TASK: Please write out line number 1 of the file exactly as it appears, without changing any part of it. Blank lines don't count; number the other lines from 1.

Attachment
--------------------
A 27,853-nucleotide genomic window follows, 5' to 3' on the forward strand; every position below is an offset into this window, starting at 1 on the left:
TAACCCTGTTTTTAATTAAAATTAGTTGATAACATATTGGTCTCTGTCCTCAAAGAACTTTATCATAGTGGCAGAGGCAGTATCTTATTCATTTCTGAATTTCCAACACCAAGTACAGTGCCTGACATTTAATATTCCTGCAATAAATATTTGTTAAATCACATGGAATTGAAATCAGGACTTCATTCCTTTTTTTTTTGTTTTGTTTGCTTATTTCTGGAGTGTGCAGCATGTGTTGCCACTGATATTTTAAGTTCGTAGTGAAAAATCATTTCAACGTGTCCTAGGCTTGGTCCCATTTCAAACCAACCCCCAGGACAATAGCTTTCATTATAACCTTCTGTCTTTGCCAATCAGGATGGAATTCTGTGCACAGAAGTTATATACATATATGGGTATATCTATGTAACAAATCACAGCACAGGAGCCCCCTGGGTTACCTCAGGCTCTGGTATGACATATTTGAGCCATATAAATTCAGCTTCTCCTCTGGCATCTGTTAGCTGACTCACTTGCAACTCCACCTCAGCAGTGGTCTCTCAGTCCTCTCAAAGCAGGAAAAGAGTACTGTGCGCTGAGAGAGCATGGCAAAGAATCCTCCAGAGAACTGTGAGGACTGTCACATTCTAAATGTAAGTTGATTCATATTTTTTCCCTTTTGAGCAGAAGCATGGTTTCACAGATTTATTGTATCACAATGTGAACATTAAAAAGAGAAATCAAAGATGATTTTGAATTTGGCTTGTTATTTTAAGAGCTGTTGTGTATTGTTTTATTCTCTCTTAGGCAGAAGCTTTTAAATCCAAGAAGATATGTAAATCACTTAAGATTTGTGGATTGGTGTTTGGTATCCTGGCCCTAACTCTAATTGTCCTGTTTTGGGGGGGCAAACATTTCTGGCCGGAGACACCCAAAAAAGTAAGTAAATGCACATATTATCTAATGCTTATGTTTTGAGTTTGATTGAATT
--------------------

A 27,853-nucleotide genomic window follows, 5' to 3' on the forward strand; every position below is an offset into this window, starting at 1 on the left: